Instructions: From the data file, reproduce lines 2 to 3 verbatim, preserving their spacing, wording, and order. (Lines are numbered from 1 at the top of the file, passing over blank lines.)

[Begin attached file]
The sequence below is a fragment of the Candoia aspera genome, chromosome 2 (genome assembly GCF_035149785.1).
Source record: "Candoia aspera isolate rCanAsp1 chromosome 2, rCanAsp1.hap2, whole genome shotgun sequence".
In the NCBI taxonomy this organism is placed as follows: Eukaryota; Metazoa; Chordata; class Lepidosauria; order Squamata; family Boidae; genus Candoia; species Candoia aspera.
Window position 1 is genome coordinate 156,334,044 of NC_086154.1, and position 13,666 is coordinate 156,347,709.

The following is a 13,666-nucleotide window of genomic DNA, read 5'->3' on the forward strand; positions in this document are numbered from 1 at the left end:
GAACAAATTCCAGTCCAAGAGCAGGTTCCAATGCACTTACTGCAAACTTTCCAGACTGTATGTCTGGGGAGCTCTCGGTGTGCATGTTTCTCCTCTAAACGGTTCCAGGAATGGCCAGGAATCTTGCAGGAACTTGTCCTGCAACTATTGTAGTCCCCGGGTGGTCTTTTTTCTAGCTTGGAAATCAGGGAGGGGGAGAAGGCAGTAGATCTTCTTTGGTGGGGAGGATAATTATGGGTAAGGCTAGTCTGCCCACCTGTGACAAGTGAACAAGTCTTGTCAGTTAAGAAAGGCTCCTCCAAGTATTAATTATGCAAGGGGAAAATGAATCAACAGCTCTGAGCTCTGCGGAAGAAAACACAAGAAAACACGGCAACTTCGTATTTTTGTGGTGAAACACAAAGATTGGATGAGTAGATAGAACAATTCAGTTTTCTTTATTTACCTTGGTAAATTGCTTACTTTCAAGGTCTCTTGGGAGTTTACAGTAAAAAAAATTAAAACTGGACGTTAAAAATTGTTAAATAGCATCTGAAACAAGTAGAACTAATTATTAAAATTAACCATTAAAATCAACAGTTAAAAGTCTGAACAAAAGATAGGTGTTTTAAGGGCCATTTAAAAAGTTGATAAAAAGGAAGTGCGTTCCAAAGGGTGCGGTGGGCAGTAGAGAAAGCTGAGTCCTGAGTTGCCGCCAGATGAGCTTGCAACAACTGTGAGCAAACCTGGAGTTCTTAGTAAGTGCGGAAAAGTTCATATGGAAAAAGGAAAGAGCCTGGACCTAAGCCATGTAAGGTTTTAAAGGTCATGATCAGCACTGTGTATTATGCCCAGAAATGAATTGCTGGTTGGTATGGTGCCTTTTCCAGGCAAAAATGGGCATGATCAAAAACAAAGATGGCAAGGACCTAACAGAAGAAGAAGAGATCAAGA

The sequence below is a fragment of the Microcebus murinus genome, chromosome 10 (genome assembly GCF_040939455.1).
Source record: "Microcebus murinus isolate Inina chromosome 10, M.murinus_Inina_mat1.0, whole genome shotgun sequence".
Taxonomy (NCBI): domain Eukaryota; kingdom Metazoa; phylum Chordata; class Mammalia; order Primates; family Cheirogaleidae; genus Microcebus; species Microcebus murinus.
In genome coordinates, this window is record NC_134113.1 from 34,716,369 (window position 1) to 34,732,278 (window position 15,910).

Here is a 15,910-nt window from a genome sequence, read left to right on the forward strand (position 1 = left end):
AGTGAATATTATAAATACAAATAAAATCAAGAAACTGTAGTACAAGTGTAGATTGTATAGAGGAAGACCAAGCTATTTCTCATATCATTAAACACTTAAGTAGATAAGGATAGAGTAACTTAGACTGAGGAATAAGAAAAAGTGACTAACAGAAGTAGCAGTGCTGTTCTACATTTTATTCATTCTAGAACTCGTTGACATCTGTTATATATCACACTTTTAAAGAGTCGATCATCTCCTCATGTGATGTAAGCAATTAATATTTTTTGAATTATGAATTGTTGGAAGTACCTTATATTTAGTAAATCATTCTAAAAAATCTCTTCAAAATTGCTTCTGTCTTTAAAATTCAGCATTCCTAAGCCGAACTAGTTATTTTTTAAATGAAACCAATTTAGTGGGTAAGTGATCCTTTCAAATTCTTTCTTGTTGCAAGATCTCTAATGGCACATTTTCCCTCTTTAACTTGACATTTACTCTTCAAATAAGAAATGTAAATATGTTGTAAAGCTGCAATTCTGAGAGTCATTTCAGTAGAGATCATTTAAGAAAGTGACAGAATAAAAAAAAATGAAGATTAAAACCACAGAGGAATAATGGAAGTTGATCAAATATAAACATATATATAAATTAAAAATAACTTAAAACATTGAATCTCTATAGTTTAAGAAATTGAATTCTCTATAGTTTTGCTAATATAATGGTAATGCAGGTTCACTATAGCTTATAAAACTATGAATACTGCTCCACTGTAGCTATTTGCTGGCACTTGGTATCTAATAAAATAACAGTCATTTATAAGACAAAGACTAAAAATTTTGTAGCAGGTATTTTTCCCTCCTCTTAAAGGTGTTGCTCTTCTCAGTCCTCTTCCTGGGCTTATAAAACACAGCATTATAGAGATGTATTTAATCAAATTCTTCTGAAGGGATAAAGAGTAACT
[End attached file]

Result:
Source record: "Candoia aspera isolate rCanAsp1 chromosome 2, rCanAsp1.hap2, whole genome shotgun sequence".
In the NCBI taxonomy this organism is placed as follows: Eukaryota; Metazoa; Chordata; class Lepidosauria; order Squamata; family Boidae; genus Candoia; species Candoia aspera.